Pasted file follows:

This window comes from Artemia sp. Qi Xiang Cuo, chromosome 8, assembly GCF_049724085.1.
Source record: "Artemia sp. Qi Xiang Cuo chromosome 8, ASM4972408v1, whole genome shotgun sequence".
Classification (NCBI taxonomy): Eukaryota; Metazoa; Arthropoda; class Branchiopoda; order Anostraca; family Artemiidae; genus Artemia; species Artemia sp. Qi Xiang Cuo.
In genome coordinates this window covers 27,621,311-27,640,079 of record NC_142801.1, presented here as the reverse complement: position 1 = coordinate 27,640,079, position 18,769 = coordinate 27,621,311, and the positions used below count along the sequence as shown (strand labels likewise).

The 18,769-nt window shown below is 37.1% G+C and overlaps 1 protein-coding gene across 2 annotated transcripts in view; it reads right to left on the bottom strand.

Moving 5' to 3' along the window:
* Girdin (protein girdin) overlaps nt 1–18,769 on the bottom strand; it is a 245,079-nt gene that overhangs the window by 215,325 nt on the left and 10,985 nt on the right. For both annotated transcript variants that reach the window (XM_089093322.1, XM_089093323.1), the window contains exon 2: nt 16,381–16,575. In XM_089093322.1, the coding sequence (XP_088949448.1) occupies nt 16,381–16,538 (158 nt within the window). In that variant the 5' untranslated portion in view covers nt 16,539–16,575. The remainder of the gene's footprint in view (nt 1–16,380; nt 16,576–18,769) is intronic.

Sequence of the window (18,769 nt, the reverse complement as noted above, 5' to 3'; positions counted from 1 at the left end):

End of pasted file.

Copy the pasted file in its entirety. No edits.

This window comes from Artemia sp. Qi Xiang Cuo, chromosome 8, assembly GCF_049724085.1.
Source record: "Artemia sp. Qi Xiang Cuo chromosome 8, ASM4972408v1, whole genome shotgun sequence".
Classification (NCBI taxonomy): Eukaryota; Metazoa; Arthropoda; class Branchiopoda; order Anostraca; family Artemiidae; genus Artemia; species Artemia sp. Qi Xiang Cuo.
In genome coordinates this window covers 27,621,311-27,640,079 of record NC_142801.1, presented here as the reverse complement: position 1 = coordinate 27,640,079, position 18,769 = coordinate 27,621,311, and the positions used below count along the sequence as shown (strand labels likewise).

The 18,769-nt window shown below is 37.1% G+C and overlaps 1 protein-coding gene across 2 annotated transcripts in view; it reads right to left on the bottom strand.

Moving 5' to 3' along the window:
* Girdin (protein girdin) overlaps nt 1–18,769 on the bottom strand; it is a 245,079-nt gene that overhangs the window by 215,325 nt on the left and 10,985 nt on the right. For both annotated transcript variants that reach the window (XM_089093322.1, XM_089093323.1), the window contains exon 2: nt 16,381–16,575. In XM_089093322.1, the coding sequence (XP_088949448.1) occupies nt 16,381–16,538 (158 nt within the window). In that variant the 5' untranslated portion in view covers nt 16,539–16,575. The remainder of the gene's footprint in view (nt 1–16,380; nt 16,576–18,769) is intronic.

Sequence of the window (18,769 nt, the reverse complement as noted above, 5' to 3'; positions counted from 1 at the left end):